There have always been women in male-dominated professions, but it’s been the exception, not the rule. Find out where women are making gender barriers disappear.
Key Opportunities and Challenges for Women in Male-Dominated Professions
A century ago women were relegated to a few distinct professional roles, and most were expected to “retire” upon marriage. The list of male-dominated jobs is much shorter now, but there are still some professions where women make up a distinct minority. Askmen.com’s list of Top 10 Male-Dominated Industries run as follows:
- Sports media
- Emergency services
- Law enforcement
- Accounting and finance
By contrast, the U.S. Department of Labor’s list of 20 traditionally female-dominated jobs includes medical, educational and beauty industry job titles; the same industries, by the way, where a century ago you would have found most working women employed in.
Forbes.com published an article titled “20 Surprising Jobs Where Women Are Taking Over” noting that not only are there increasing numbers of women in male-dominated professions, but those women come into the workforce having earned three bachelor’s degrees for every two earned by men. In addition, those who are parents are retaining responsibilities of the primary parent. Of the list of male-dominated industries above, accounting and finance, in particular, is an industry where women are taking over, now comprising:
- 55% of financial managers
- 59% of budget analysts
- 63% of insurance underwriters
Does it Benefit Organizations to Hire Women in Male-Dominated Professions?
Several recent studies (including research covered in our article 3 Soft Skills and the Teams that Need Them) pointed out that teams and organizations that have balanced numbers of men and women out-perform those dominated by only one gender. Pointing to “super powers” women have such as intuition, relationship skills, balance, collaboration and empathy, a 2007 Catalyst study even found that Fortune 500 companies who had more female board members significantly outperformed those organizations whose board had few (or no) women.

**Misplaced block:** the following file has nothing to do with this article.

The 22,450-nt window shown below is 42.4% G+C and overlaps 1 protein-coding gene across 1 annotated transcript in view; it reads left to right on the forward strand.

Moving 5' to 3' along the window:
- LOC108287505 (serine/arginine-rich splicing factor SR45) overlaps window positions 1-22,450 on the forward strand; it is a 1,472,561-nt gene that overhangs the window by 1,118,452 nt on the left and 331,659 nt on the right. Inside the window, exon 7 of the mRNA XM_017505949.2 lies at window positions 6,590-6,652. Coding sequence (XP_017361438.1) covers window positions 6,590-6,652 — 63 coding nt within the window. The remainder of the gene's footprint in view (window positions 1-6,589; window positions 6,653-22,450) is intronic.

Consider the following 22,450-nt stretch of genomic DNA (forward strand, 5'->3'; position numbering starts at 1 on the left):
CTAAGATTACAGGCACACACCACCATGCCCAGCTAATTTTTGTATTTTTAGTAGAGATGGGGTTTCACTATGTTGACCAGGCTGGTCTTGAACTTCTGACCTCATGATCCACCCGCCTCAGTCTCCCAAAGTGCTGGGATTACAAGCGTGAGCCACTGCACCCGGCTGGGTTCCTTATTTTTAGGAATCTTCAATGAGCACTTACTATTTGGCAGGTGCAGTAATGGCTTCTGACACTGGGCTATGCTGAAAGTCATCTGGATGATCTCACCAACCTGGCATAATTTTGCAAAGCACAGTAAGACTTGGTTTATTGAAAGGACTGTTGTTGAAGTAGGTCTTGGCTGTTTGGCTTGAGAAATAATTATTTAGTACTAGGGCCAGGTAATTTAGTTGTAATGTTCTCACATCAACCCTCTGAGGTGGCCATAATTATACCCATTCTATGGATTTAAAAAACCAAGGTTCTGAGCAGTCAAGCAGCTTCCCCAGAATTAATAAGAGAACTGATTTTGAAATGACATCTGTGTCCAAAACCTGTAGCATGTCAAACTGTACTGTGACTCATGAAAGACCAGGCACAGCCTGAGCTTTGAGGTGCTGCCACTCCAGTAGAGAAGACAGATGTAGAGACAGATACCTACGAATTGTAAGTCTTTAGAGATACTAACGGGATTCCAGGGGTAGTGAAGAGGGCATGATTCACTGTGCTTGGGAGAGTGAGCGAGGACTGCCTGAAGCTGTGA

Challenges Faced by Women in Male-Dominated Professions
Women in male-dominated professions may feel an increased sense of stress and a need to perform as well (or even better) than their male counterparts. Residual discrimination could even make it more difficult for a woman to obtain a job in a male-dominated profession or to move up within an organization into roles with more responsibility or leadership.
Indeed, a study published in the Psychology of Women Quarterly concluded that “manning up” is the best strategy for women who want to get a job in a male-dominated industry, instead of playing up her feminine strengths (Fortune.com). The study evaluated a group of women who were applying for an engineering management job and concluded that those who described themselves with traits traditionally associated with males (independence, focus on achievement, etc.) were viewed as more suitable for the job than those who emphasized traditionally feminine strengths such as warmth, supportiveness or nurturing.
A study cited on medicaldaily.com also notes that women working in male-dominated roles experience higher levels of stress, and even health problems. When working in gender-segregated fields, women who work mostly with men described being subjected to “difficulties such as performance pressures, sexual harassment, a hard time moving up in their company, coworkers doubting their competence, and low levels of support from coworkers.” As a result, over time these women may become more open to a variety of conditions, such as: coronary heart disease, breast cancer, insulin resistance, diabetes, cognitive decline while aging and psychiatric disorders like PTSD and depression.
Organizations that want to attract more women into roles which have been traditionally held by men should consider how they can enable the work-life balance a working mother would prefer as well as the benefits and flexibility that can make them more attractive to women. In addition, they may need to make gender diversity a top priority and invest not only in recruiting but also in training within the organization to overcome stereotypes which could create barriers and stressors for women.